Noun Shavit realized early the extraordinary potential of molecular genetics for the understanding of general biological principles. Although many basic molecular studies of the ATP synthase can be done with well characterized standard organisms like E. coli, the particular properties of the photosynthetic ATP synthases, e.g. their specific regulatory devices, require work on plants. The object of choice was the green alga Chlamydomonas reinhardtii, a model organism for plant photosynthesis. Together with his associate Stefan Leu, and in continuing cooperation with one of us (H.S.), Noun established the molecular genetic techniques (Leu et al. 1992; Fiedler et al. 1997) for a comprehensive program of mutagenesis of CF0CF1 (Strotmann et al. 1998). His two last research applications (German Research Foundation with H. Strotmann, granted, ironically, on the day of his death, and to the Israeli Academy of Science) were highly praised by the respective panels. Unfortunately, he could only harvest the early fruits of this research (Hu et al. 1997).

On the personal level, one cannot refrain from recalling his exuberance, vitality and effervescent sense of humor, diluted with profound esteem and simplicity in his direct human relations ranging from dish washers to presidents. Students and close research associates were a special clan, who found in him a good listener and a source for helpful advice on matters personal or scientific. He received from them in return the same high standards he demanded of himself, as well as the same scientific alertness and joy of creation which characterized him until his last moments.

As an open scientist, Noun Shavit was ever able and willing to communicate his thoughts about and enthusiasm for photosynthetic phosphorylation. His enthusiasm was infectious and his facetious temperament made even the tensest meetings fun. The high point of many Gordon Conferences was the late evening session with Noun.

The following short anecdote is characteristic of Noun's countenance. "It must have been in 1970 that I (H.B.) was on my way to the Bari Bioenergetics meeting in Pugnochiusso and landed early one morning in the almost deserted military airport at Foggia. There was no-one to meet me - and no-one at the airport even knew where Pugnochiusso was. Then I heard a commotion. They were trying to arrest a rather wild looking bearded gentleman for taking photographs on military premises. He was laughing and bellowing at them in a strange kind of Spanish, from which I gathered that he was an Israeli Professor on his way to a meeting. That was how I met Noun Shavit!"

Noun was a loving, attentive family man and received in return the love of his wife Aliza, his two sons Nir and Eyal, their wives and children. He was supported bravely by them in his last difficult weeks. Noun loved children, of course above all his own grandchildren. His second son's twin children - whom he was so anxious to welcome - were born a few days after his death.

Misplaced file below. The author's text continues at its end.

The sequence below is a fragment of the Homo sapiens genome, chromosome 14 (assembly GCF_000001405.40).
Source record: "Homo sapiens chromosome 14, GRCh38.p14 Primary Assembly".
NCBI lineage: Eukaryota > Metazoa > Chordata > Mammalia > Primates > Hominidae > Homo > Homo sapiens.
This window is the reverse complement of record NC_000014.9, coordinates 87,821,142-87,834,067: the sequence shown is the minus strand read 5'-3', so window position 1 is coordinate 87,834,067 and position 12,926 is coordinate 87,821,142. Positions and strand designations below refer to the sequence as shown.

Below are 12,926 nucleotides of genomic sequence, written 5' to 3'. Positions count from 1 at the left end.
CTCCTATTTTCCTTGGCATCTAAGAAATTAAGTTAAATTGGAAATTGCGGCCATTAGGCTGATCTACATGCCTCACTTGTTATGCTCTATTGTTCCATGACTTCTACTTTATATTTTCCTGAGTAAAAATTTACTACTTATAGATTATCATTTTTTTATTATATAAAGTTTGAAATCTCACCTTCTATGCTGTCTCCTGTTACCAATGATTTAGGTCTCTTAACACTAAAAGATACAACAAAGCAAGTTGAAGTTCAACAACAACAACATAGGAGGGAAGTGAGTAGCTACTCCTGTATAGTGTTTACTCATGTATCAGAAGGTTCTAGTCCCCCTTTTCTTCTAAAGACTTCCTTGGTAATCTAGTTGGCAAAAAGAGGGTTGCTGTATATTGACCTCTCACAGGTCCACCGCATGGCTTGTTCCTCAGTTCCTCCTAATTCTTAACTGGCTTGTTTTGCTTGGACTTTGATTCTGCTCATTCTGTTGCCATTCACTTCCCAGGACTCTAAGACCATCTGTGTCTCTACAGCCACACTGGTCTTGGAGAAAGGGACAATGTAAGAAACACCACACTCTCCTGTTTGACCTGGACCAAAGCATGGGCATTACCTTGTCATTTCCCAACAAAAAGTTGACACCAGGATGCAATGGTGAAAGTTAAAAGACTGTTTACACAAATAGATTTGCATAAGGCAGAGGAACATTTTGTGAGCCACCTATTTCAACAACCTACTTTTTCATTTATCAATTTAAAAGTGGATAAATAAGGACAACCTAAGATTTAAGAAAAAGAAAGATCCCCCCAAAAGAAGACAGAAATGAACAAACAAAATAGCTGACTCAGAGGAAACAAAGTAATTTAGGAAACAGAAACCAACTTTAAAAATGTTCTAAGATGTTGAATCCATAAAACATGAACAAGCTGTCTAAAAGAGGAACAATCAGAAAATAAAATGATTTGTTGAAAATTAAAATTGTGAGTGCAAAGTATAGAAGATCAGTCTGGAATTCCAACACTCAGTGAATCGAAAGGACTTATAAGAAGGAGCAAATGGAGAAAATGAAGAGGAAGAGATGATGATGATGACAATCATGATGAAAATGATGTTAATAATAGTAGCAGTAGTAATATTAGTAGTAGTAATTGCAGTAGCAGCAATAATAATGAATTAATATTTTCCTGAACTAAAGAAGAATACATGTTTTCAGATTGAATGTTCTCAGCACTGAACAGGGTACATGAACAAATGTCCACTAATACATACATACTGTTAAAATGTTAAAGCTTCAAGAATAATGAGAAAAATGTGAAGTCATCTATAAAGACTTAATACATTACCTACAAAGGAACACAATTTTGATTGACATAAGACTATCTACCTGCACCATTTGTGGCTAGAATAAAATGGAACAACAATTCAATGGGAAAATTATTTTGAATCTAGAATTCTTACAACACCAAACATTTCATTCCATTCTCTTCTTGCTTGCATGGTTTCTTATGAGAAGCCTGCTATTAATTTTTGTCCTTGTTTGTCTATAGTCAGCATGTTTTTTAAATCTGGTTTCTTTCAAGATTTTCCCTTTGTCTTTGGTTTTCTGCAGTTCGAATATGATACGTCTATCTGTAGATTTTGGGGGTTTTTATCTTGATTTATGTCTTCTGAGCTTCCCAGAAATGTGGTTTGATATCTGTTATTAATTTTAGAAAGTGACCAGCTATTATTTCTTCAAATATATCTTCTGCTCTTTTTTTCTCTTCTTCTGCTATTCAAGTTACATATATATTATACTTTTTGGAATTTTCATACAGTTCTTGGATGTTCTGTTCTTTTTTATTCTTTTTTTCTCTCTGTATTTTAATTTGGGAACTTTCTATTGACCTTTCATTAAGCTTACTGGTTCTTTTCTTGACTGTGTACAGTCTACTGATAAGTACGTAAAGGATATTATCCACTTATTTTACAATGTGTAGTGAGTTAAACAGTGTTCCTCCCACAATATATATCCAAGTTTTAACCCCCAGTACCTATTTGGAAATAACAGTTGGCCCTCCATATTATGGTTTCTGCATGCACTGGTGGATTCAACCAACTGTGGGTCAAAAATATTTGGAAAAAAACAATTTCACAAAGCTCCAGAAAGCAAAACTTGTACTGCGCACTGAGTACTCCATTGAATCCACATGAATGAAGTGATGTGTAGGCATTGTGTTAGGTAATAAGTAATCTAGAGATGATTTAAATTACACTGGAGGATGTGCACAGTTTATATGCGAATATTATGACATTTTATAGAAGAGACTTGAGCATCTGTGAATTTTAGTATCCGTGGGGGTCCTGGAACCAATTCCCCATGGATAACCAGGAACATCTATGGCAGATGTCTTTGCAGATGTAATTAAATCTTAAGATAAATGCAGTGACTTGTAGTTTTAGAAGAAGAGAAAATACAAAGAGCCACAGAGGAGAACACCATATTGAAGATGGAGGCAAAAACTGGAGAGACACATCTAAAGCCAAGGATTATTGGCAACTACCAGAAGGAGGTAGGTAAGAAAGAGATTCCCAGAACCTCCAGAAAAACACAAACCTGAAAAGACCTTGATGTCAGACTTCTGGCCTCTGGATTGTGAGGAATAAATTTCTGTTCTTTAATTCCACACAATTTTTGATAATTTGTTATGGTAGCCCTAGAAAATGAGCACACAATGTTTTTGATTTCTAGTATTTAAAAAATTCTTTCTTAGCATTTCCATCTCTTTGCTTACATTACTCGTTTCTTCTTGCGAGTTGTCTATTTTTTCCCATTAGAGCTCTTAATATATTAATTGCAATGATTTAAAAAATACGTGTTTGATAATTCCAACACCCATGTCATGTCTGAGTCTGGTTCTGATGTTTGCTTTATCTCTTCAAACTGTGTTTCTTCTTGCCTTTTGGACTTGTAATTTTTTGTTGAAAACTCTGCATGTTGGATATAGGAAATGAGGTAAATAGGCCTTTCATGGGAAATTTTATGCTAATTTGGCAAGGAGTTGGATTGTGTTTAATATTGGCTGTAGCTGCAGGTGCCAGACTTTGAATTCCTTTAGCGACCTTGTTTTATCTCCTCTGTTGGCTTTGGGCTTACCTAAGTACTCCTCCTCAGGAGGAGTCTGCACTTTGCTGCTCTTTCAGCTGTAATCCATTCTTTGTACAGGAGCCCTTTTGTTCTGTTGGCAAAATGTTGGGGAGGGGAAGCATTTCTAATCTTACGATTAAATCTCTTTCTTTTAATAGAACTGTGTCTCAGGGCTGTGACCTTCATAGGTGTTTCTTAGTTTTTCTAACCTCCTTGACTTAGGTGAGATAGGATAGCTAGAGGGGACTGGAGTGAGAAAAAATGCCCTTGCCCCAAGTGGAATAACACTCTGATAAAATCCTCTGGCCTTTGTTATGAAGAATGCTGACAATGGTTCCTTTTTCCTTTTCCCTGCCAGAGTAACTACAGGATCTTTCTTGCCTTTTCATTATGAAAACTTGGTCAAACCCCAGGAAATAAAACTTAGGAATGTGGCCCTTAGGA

We have lost a prominent scientist and the best comrade one could hope.

Adieu l'ami, shalom chaver...

Claude Aflalo, Ben Gurion University, Beer Sheva, Israel
Harold Baum, Kings College, London, UK
David M. Chipman, Ben Gurion University, Beer Sheva, Israel
Richard E. McCarty, Johns Hopkins University, Baltimore, USA
Heinrich Strotmann, Heinrich-Heine-Universitat Dusseldorf, Germany

Aflalo C and Shavit N (1982) Source of rapidly labeled ATP tightly bound to non-catalytic sites on the chloroplast ATP synthetase. Eur J Biochem 126: 61-68

Aflalo C and Shavit N (1984) A new approach to the mechanism of phosphorylation: modulation of ATP synthetase activity by limited diffusibility of nucleotides near the enzyme. Cur Top Cell Reg 24: 435-445

Bar-Zvi D and Shavit N (1984) Photoaffinity labeling of the soluble chloroplast ATPase with 3'-O-(4-benzoyl)benzoyl ADP. Biochim Biophys Acta 765: 340-346.

Bar-Zvi D, Tiefert MA and Shavit N (1983) Interaction of the chloroplast ATP synthetase with the photoreactive nucleotide 3'-O-(4-benzoyl)benzoyl ADP. FEBS Lett 160: 233-238

Bar-Zvi D, Bar I, Yoshida M and Shavit N (1992) Covalent binding of 3'-O-(4-benzoyl)benzoyl ATP to the isolated a and b subunits and the a3b3 core complex of TF1. J Biol Chem 267: 11029-11033

Fiedler HR, Schlesinger J, Strotmann H, Shavit N and Leu S (1997) Characterization of atpA and atpB deletion mutants produced in C. reinhardtii cw15: electron transport and photophosphorylation activities of isolated thylakoids. Biochim Biophys Acta 1319: 109-118

Hu D, Fiedler HR, Golan T, Edelmann M, Strotmann H, Shavit N and Leu S (1997) Tentoxin inhibition of ATP synthesis and hydrolysis in C. reinhardtii ATP Synthase mutated in codon 83. J Biol Chem 272: 5457-5463

Leu S, Schlesinger J, Michaels A and Shavit N (1992) Complete DNA sequence of the Chlamydomonas reinhardtii atpA gene. Plant Mol Biol 18: 613-616

Strotmann H, Shavit N and Leu S (1998) Assembly and function of the chloroplast ATP synthase. In: Advances in Photosynthesis (Govindjee ed.), volume 'Molecular biology of chloroplasts and mitochondria in Chlamydomonas (Rochaix JD, Goldschmidt-Clermont M and Merchant S, eds.), in press.

Last update: Jan 2000- Claude Aflalo